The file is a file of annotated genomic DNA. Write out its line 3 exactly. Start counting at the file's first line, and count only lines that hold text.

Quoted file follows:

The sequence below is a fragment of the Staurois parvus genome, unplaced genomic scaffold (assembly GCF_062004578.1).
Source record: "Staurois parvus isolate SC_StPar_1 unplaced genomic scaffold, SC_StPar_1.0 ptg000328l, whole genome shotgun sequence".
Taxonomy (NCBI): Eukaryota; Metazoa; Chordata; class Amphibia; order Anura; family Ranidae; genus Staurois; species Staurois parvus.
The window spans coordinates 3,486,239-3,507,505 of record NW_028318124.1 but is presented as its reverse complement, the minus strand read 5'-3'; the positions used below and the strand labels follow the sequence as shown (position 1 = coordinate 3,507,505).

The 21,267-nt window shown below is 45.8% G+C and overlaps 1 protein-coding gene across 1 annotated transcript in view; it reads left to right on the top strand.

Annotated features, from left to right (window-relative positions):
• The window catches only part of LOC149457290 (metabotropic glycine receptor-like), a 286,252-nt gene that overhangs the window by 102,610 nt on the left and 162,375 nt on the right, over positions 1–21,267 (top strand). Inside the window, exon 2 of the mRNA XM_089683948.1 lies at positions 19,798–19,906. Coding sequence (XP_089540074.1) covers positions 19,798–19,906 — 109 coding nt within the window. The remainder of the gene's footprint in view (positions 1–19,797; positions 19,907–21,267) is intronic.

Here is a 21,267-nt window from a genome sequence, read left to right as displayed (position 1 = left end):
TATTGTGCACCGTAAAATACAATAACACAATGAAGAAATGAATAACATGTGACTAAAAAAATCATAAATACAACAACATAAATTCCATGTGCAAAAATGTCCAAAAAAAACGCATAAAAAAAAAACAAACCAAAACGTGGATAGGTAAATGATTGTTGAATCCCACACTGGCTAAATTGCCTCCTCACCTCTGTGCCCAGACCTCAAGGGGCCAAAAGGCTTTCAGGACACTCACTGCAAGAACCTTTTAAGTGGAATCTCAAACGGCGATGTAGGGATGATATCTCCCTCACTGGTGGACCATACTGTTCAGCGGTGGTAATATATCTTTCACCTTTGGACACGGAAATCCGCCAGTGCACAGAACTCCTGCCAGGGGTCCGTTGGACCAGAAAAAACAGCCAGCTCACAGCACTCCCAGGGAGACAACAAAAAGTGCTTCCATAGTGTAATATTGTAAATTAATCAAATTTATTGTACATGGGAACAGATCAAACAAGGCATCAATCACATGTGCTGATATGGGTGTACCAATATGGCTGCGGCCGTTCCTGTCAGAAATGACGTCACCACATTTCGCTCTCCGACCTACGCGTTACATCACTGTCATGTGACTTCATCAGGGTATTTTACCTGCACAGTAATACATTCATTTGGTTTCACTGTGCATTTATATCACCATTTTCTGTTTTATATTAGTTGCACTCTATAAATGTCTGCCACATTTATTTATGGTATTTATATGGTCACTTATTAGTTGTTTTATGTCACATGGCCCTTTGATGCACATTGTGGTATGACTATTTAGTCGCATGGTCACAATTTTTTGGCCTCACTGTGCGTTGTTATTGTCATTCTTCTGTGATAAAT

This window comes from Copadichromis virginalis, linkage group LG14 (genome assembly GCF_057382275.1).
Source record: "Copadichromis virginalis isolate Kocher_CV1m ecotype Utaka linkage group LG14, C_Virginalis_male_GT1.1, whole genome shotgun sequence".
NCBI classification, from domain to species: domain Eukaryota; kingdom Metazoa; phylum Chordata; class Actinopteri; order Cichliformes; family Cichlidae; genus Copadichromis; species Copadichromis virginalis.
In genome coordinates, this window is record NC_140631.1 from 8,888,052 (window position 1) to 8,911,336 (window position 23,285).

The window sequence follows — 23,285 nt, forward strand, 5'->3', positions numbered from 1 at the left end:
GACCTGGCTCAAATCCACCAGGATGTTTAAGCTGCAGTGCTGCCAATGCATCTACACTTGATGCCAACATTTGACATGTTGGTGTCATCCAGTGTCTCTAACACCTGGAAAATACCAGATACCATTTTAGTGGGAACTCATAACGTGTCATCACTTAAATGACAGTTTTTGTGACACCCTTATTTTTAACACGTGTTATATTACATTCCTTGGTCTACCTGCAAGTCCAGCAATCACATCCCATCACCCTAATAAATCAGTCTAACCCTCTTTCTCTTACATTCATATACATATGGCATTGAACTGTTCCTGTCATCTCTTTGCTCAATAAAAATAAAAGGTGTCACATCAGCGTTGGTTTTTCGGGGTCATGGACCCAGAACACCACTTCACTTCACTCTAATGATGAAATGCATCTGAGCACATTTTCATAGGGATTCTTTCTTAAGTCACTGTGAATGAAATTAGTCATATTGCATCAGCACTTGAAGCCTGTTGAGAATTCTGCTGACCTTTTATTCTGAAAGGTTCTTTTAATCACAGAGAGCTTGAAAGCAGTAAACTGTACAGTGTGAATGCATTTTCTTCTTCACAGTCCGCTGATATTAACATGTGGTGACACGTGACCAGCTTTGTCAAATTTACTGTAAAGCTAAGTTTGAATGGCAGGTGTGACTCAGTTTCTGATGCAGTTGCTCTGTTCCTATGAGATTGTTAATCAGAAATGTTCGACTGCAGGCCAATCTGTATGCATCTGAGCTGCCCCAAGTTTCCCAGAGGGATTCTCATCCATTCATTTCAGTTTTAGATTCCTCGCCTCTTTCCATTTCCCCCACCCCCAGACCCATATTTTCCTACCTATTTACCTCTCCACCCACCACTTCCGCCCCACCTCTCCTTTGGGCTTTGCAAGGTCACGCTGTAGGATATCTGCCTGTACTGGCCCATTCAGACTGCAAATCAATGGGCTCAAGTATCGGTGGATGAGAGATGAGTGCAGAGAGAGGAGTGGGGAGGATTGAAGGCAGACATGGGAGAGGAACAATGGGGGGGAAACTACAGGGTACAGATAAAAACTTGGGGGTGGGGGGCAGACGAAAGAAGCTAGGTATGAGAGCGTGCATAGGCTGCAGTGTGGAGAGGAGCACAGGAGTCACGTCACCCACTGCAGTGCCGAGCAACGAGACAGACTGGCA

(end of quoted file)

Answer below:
Taxonomy (NCBI): Eukaryota; Metazoa; Chordata; class Amphibia; order Anura; family Ranidae; genus Staurois; species Staurois parvus.